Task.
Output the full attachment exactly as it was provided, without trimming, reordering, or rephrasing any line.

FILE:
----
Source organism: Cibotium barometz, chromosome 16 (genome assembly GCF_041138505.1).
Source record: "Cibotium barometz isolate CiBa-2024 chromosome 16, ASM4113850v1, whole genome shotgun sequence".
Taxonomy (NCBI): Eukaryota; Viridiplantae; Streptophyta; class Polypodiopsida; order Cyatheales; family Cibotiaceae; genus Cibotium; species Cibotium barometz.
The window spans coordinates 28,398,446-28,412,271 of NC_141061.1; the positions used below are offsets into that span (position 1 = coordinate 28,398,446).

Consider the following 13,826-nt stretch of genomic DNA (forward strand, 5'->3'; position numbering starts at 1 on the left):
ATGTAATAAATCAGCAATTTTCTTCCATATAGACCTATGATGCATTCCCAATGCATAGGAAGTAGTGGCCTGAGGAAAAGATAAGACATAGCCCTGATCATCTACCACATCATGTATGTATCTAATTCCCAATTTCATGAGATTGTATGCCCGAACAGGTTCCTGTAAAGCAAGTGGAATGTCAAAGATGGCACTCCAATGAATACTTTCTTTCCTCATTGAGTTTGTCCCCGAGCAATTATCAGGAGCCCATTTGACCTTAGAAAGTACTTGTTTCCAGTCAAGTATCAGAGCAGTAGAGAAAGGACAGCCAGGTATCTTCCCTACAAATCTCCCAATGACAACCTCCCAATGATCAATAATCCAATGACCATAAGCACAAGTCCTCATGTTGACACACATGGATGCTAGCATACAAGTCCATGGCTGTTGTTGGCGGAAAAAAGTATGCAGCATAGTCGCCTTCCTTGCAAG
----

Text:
Source organism: Cibotium barometz, chromosome 16 (genome assembly GCF_041138505.1).
Source record: "Cibotium barometz isolate CiBa-2024 chromosome 16, ASM4113850v1, whole genome shotgun sequence".
Taxonomy (NCBI): Eukaryota; Viridiplantae; Streptophyta; class Polypodiopsida; order Cyatheales; family Cibotiaceae; genus Cibotium; species Cibotium barometz.
The window spans coordinates 28,398,446-28,412,271 of NC_141061.1; the positions used below are offsets into that span (position 1 = coordinate 28,398,446).

Consider the following 13,826-nt stretch of genomic DNA (forward strand, 5'->3'; position numbering starts at 1 on the left):
ATGTAATAAATCAGCAATTTTCTTCCATATAGACCTATGATGCATTCCCAATGCATAGGAAGTAGTGGCCTGAGGAAAAGATAAGACATAGCCCTGATCATCTACCACATCATGTATGTATCTAATTCCCAATTTCATGAGATTGTATGCCCGAACAGGTTCCTGTAAAGCAAGTGGAATGTCAAAGATGGCACTCCAATGAATACTTTCTTTCCTCATTGAGTTTGTCCCCGAGCAATTATCAGGAGCCCATTTGACCTTAGAAAGTACTTGTTTCCAGTCAAGTATCAGAGCAGTAGAGAAAGGACAGCCAGGTATCTTCCCTACAAATCTCCCAATGACAACCTCCCAATGATCAATAATCCAATGACCATAAGCACAAGTCCTCATGTTGACACACATGGATGCTAGCATACAAGTCCATGGCTGTTGTTGGCGGAAAAAAGTATGCAGCATAGTCGCCTTCCTTGCAAG